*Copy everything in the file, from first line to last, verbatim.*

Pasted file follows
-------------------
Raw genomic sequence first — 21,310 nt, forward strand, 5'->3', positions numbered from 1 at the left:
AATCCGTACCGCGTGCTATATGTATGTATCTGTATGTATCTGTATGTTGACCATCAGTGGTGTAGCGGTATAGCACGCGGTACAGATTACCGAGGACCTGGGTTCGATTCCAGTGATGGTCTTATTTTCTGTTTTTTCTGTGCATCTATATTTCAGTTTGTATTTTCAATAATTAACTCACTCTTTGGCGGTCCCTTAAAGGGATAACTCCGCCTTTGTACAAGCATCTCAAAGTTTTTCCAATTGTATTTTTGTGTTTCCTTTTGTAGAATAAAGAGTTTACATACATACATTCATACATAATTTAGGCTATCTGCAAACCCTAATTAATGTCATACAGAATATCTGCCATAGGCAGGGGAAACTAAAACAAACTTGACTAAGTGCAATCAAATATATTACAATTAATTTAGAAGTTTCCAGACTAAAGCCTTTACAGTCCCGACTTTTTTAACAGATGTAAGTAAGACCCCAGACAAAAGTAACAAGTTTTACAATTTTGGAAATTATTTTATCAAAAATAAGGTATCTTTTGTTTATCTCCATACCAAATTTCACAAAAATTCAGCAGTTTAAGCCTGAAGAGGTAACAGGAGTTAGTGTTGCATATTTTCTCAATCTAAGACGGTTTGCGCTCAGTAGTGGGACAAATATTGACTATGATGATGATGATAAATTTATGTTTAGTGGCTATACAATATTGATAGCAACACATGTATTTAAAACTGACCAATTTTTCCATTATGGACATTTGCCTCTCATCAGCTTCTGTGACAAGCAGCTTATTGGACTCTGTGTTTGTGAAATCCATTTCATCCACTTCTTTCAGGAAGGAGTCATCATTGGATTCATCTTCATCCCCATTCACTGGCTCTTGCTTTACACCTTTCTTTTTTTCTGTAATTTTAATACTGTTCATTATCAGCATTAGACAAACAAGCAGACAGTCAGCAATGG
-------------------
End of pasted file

Raw genomic sequence first — 21,310 nt, forward strand, 5'->3', positions numbered from 1 at the left:
AATCCGTACCGCGTGCTATATGTATGTATCTGTATGTATCTGTATGTTGACCATCAGTGGTGTAGCGGTATAGCACGCGGTACAGATTACCGAGGACCTGGGTTCGATTCCAGTGATGGTCTTATTTTCTGTTTTTTCTGTGCATCTATATTTCAGTTTGTATTTTCAATAATTAACTCACTCTTTGGCGGTCCCTTAAAGGGATAACTCCGCCTTTGTACAAGCATCTCAAAGTTTTTCCAATTGTATTTTTGTGTTTCCTTTTGTAGAATAAAGAGTTTACATACATACATTCATACATAATTTAGGCTATCTGCAAACCCTAATTAATGTCATACAGAATATCTGCCATAGGCAGGGGAAACTAAAACAAACTTGACTAAGTGCAATCAAATATATTACAATTAATTTAGAAGTTTCCAGACTAAAGCCTTTACAGTCCCGACTTTTTTAACAGATGTAAGTAAGACCCCAGACAAAAGTAACAAGTTTTACAATTTTGGAAATTATTTTATCAAAAATAAGGTATCTTTTGTTTATCTCCATACCAAATTTCACAAAAATTCAGCAGTTTAAGCCTGAAGAGGTAACAGGAGTTAGTGTTGCATATTTTCTCAATCTAAGACGGTTTGCGCTCAGTAGTGGGACAAATATTGACTATGATGATGATGATAAATTTATGTTTAGTGGCTATACAATATTGATAGCAACACATGTATTTAAAACTGACCAATTTTTCCATTATGGACATTTGCCTCTCATCAGCTTCTGTGACAAGCAGCTTATTGGACTCTGTGTTTGTGAAATCCATTTCATCCACTTCTTTCAGGAAGGAGTCATCATTGGATTCATCTTCATCCCCATTCACTGGCTCTTGCTTTACACCTTTCTTTTTTTCTGTAATTTTAATACTGTTCATTATCAGCATTAGACAAACAAGCAGACAGTCAGCAATGG